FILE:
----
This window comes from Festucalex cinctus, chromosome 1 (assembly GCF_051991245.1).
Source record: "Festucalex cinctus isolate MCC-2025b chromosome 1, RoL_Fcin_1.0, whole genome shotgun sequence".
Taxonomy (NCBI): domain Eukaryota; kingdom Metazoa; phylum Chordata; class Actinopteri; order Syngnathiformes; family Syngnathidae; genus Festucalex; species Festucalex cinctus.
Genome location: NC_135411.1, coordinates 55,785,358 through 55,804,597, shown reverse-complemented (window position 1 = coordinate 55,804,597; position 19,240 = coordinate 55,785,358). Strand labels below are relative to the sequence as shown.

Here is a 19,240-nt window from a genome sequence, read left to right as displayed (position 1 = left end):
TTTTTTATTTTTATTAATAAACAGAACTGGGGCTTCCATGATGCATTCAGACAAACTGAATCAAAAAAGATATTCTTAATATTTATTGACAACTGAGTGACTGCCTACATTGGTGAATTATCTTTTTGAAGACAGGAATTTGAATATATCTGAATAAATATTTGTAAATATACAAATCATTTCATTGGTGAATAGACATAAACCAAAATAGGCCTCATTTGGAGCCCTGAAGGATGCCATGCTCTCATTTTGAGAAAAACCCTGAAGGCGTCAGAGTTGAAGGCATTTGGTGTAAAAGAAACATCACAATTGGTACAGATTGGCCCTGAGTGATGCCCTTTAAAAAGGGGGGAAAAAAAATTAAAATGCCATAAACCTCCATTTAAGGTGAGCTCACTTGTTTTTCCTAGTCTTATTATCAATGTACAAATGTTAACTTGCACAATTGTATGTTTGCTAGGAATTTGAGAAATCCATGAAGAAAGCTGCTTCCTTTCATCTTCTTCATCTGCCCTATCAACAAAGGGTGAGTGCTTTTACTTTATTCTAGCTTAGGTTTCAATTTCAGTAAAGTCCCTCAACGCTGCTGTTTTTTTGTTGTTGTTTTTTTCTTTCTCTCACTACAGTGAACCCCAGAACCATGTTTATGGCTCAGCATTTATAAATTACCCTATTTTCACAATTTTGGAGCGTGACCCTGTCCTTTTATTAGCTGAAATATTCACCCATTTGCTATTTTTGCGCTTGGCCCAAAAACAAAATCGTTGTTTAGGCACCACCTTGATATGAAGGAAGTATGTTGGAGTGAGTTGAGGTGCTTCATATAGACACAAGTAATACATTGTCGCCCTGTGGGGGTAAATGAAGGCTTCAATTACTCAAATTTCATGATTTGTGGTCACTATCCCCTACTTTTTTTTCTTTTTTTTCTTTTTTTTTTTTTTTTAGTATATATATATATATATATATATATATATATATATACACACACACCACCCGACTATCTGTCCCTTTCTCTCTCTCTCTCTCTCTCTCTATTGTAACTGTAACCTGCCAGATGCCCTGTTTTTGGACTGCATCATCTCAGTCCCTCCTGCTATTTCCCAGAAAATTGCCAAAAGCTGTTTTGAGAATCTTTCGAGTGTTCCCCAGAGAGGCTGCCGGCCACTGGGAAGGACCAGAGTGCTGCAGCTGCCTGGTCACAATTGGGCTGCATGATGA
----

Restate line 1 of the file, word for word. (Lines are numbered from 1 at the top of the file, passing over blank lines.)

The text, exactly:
This window comes from Festucalex cinctus, chromosome 1 (assembly GCF_051991245.1).